I just read all the exhibits submitted to this bill. I find them deficient in the following ways:
- None describe how UV can alter DNA sufficiently to cause melanoma.
- One of them specifically calls for deleting the word “harmful,” yet doesn’t bother to explain why not-harmful non-ionizing radiation should be regulated anyway.
- None explain what portion of melanoma cases are due to tanning beds vs. the naturally higher UV levels here in the high desert.
- None offer any ideas how in the name of cancer prevention they propose to regulate natural exposure. I don’t see anyone proposing we all wear burkas, or reviving the Victorian era parasols for the ladies and wide-brim hats or cowboy hats for the men even if they are not ranchers.
- None explain why tanning beds should remain legal, if they are so dangerous and there are so few of them in the state.
- None explain why UV should be lumped in with x-rays for the purposes of regulation.
The fact is, EM radiation at all frequencies is likely to match some quantum energy state of a nucleus, atom, molecule or chemical bond — some of it very harmful but most of it harmless. There is the entire field of health physics devoted to this topic. You’d think anyone dabbling in this issue, such as the proponents and supporters of this bill, would start with the basic science.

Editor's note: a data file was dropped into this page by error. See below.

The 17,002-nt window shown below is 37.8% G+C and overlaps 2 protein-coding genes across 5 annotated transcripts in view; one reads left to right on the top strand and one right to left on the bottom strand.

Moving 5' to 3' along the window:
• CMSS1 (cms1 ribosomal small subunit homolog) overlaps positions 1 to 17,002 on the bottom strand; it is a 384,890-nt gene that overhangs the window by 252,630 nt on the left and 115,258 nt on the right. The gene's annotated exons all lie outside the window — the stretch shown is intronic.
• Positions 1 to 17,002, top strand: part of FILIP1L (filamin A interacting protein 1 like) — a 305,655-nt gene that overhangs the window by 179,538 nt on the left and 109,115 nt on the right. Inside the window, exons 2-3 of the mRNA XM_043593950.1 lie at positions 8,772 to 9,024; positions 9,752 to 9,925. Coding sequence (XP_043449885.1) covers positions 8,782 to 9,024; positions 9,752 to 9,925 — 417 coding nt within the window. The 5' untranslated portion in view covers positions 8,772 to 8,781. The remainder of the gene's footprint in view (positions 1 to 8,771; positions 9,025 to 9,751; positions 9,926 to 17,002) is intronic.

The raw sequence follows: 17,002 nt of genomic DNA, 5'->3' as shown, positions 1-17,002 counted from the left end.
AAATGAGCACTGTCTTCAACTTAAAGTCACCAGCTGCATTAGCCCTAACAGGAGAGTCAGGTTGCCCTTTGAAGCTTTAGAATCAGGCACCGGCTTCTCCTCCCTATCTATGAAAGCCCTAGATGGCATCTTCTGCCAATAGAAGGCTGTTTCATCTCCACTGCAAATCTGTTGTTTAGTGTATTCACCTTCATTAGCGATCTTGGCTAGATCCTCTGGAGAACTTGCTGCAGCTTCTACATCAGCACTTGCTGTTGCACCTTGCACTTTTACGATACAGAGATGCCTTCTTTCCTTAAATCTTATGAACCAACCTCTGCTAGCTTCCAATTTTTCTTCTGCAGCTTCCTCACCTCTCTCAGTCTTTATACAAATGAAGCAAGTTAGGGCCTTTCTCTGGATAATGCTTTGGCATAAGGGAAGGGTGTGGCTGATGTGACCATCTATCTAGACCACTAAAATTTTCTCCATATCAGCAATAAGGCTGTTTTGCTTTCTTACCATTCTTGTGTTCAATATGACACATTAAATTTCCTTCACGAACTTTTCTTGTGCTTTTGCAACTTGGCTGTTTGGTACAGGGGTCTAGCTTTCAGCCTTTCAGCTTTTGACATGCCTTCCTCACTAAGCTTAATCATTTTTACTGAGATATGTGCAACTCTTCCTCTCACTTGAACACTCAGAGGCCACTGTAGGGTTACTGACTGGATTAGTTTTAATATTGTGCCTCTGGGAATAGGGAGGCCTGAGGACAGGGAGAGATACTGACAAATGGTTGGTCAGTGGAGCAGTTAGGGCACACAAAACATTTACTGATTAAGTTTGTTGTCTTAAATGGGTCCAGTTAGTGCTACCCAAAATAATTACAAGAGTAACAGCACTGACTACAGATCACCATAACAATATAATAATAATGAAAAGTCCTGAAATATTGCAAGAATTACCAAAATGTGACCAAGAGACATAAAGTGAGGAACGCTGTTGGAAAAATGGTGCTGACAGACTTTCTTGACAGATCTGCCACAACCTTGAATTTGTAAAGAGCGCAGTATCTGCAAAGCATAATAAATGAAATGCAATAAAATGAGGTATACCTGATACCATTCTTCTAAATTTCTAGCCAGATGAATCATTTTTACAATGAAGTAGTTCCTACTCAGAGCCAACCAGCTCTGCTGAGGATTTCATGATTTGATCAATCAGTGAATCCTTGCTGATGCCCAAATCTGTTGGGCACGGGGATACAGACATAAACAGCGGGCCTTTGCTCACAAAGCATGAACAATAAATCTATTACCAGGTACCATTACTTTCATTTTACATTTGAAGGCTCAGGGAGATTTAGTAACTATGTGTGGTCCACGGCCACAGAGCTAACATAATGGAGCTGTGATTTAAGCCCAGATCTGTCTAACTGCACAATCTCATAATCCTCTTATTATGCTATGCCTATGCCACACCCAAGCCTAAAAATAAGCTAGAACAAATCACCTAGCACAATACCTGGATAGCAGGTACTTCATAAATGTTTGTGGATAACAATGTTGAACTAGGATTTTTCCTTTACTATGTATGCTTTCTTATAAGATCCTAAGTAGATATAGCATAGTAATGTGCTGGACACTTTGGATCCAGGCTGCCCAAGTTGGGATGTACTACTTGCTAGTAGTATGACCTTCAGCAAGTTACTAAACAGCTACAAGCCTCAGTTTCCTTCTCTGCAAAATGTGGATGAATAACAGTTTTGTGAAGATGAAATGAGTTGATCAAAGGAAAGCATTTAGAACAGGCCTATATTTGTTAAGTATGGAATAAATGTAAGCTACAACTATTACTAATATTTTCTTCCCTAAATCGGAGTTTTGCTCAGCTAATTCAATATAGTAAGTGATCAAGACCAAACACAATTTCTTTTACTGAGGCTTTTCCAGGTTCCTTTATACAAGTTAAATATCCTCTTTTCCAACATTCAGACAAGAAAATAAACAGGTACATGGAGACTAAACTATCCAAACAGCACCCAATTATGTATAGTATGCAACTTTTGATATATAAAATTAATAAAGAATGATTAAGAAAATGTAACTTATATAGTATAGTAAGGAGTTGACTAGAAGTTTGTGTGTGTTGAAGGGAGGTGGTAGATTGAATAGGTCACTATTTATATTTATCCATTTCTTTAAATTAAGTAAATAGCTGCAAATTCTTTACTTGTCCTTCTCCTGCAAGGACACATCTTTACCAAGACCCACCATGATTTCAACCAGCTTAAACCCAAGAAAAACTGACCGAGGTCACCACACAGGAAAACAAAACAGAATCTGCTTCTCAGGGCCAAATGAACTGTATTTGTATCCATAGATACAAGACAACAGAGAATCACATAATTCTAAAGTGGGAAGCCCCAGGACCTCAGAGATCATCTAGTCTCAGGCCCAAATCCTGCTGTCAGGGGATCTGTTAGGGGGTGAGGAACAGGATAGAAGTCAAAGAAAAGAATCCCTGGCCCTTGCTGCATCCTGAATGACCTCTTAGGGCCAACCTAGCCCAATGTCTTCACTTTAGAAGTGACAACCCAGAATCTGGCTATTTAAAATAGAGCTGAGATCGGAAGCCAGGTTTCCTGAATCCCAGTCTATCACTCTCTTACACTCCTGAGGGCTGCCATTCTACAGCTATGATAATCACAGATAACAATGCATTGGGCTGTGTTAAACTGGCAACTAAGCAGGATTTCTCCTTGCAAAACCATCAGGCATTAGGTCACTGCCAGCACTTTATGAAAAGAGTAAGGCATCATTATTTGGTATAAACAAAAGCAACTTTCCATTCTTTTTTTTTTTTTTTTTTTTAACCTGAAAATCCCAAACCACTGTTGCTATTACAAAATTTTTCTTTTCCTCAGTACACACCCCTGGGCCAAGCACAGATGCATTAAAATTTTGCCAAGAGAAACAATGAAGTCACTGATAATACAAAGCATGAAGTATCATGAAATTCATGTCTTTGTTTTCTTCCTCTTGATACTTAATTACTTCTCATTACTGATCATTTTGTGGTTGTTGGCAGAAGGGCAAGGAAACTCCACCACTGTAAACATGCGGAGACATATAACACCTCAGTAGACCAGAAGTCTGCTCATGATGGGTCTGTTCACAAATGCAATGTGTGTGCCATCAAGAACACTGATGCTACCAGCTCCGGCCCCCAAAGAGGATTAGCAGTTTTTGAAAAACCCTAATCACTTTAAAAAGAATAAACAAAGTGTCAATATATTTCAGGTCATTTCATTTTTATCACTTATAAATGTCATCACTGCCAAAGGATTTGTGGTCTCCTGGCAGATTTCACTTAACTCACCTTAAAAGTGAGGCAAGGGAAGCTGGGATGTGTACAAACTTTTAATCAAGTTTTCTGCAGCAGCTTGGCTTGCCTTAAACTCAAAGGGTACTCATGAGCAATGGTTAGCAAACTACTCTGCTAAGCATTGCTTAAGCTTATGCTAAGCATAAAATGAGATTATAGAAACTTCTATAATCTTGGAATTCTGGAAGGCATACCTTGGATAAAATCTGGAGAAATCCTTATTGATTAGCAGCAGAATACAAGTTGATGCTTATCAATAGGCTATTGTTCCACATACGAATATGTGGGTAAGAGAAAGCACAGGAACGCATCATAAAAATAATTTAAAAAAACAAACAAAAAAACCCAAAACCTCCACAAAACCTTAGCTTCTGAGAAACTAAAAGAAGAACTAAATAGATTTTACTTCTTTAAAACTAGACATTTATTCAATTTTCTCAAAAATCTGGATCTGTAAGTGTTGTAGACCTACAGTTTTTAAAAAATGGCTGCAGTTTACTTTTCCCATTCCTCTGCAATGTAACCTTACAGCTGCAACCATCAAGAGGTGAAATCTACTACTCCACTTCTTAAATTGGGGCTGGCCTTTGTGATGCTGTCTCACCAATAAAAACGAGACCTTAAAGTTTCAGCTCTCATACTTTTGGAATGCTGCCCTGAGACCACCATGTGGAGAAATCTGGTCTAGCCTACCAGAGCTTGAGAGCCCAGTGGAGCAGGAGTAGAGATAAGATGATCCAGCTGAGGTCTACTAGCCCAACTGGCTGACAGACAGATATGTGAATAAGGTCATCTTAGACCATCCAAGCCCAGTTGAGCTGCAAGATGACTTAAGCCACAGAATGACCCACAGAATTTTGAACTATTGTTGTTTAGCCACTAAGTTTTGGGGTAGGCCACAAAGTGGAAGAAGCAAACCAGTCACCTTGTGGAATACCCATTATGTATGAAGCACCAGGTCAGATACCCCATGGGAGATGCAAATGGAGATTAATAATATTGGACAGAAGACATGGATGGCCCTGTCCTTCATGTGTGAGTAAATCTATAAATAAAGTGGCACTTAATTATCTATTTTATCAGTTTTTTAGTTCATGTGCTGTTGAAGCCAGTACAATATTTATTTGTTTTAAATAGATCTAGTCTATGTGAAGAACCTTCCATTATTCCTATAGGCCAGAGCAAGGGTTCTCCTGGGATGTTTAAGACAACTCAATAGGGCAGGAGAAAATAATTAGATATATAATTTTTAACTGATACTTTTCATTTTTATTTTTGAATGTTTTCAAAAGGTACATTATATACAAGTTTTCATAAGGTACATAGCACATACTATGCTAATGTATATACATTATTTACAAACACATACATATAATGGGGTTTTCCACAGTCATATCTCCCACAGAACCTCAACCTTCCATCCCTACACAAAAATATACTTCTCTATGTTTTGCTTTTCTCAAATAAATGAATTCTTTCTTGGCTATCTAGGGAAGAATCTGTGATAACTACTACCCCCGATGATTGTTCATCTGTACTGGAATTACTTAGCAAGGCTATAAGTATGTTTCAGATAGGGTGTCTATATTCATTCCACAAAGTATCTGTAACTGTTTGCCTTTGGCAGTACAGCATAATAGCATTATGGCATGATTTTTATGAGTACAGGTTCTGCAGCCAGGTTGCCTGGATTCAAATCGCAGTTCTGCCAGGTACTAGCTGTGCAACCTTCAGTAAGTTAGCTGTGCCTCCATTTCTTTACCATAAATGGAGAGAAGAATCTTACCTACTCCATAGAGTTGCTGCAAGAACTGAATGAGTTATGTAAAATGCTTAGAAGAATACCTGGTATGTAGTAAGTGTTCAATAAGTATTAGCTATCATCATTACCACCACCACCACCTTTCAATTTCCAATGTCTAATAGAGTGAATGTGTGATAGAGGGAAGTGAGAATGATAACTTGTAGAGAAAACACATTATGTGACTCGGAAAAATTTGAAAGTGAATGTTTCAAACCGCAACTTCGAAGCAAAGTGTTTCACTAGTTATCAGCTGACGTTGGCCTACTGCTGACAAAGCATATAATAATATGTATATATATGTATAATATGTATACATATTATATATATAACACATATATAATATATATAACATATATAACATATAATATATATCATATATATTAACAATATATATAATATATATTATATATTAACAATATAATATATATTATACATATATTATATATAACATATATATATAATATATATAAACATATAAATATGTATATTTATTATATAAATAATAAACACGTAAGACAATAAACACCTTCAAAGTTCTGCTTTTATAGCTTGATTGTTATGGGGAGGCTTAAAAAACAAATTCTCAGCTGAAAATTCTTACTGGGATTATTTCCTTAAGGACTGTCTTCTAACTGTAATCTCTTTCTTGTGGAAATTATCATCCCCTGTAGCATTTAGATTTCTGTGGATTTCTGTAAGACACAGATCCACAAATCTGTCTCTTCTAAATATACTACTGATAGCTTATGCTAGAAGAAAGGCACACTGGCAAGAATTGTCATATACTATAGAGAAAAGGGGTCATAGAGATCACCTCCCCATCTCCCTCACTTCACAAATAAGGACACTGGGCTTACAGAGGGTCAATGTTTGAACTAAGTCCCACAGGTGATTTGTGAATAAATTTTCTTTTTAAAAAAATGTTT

As a physicist in a former life and a life-long conservative libertarian in this one, I see no need for this bill. If a person is so determined to get a tan, they can lie or run around naked in their backyard. The state can’t do anything about that, yet the financial impact would still be there to deal with when the victim is indigent.